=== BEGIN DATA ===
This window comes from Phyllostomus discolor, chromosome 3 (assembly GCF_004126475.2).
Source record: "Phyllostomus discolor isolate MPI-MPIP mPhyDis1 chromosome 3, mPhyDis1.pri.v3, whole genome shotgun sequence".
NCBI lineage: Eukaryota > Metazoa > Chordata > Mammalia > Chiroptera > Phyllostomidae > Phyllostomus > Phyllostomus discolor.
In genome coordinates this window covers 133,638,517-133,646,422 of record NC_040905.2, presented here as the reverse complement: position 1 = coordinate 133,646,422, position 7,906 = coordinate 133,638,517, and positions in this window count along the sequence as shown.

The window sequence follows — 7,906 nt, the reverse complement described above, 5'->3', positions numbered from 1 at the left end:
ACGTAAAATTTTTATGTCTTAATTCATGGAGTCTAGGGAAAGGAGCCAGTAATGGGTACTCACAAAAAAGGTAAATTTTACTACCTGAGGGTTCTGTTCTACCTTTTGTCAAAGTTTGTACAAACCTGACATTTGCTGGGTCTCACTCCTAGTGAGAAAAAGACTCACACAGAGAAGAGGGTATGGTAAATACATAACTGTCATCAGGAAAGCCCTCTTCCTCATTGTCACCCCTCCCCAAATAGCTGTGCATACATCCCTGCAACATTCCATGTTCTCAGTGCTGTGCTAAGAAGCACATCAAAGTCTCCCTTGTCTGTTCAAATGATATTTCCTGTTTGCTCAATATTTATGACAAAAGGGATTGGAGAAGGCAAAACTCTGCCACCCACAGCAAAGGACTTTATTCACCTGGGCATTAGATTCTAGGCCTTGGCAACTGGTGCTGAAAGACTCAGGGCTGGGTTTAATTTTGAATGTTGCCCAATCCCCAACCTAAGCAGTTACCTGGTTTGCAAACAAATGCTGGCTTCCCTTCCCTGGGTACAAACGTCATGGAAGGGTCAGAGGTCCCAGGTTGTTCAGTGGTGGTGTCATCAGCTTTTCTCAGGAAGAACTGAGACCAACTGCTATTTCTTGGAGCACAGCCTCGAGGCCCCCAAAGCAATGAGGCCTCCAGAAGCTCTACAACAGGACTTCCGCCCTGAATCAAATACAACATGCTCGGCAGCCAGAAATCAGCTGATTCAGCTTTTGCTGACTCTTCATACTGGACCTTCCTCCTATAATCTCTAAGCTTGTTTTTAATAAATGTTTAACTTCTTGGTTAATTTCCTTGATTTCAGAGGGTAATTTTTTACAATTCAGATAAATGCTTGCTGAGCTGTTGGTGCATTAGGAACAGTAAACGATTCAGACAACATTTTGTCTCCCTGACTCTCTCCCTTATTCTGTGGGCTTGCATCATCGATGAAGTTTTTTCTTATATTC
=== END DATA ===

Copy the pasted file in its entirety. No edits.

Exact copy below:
This window comes from Phyllostomus discolor, chromosome 3 (assembly GCF_004126475.2).
Source record: "Phyllostomus discolor isolate MPI-MPIP mPhyDis1 chromosome 3, mPhyDis1.pri.v3, whole genome shotgun sequence".
NCBI lineage: Eukaryota > Metazoa > Chordata > Mammalia > Chiroptera > Phyllostomidae > Phyllostomus > Phyllostomus discolor.
In genome coordinates this window covers 133,638,517-133,646,422 of record NC_040905.2, presented here as the reverse complement: position 1 = coordinate 133,646,422, position 7,906 = coordinate 133,638,517, and positions in this window count along the sequence as shown.

The window sequence follows — 7,906 nt, the reverse complement described above, 5'->3', positions numbered from 1 at the left end:
ACGTAAAATTTTTATGTCTTAATTCATGGAGTCTAGGGAAAGGAGCCAGTAATGGGTACTCACAAAAAAGGTAAATTTTACTACCTGAGGGTTCTGTTCTACCTTTTGTCAAAGTTTGTACAAACCTGACATTTGCTGGGTCTCACTCCTAGTGAGAAAAAGACTCACACAGAGAAGAGGGTATGGTAAATACATAACTGTCATCAGGAAAGCCCTCTTCCTCATTGTCACCCCTCCCCAAATAGCTGTGCATACATCCCTGCAACATTCCATGTTCTCAGTGCTGTGCTAAGAAGCACATCAAAGTCTCCCTTGTCTGTTCAAATGATATTTCCTGTTTGCTCAATATTTATGACAAAAGGGATTGGAGAAGGCAAAACTCTGCCACCCACAGCAAAGGACTTTATTCACCTGGGCATTAGATTCTAGGCCTTGGCAACTGGTGCTGAAAGACTCAGGGCTGGGTTTAATTTTGAATGTTGCCCAATCCCCAACCTAAGCAGTTACCTGGTTTGCAAACAAATGCTGGCTTCCCTTCCCTGGGTACAAACGTCATGGAAGGGTCAGAGGTCCCAGGTTGTTCAGTGGTGGTGTCATCAGCTTTTCTCAGGAAGAACTGAGACCAACTGCTATTTCTTGGAGCACAGCCTCGAGGCCCCCAAAGCAATGAGGCCTCCAGAAGCTCTACAACAGGACTTCCGCCCTGAATCAAATACAACATGCTCGGCAGCCAGAAATCAGCTGATTCAGCTTTTGCTGACTCTTCATACTGGACCTTCCTCCTATAATCTCTAAGCTTGTTTTTAATAAATGTTTAACTTCTTGGTTAATTTCCTTGATTTCAGAGGGTAATTTTTTACAATTCAGATAAATGCTTGCTGAGCTGTTGGTGCATTAGGAACAGTAAACGATTCAGACAACATTTTGTCTCCCTGACTCTCTCCCTTATTCTGTGGGCTTGCATCATCGATGAAGTTTTTTCTTATATTC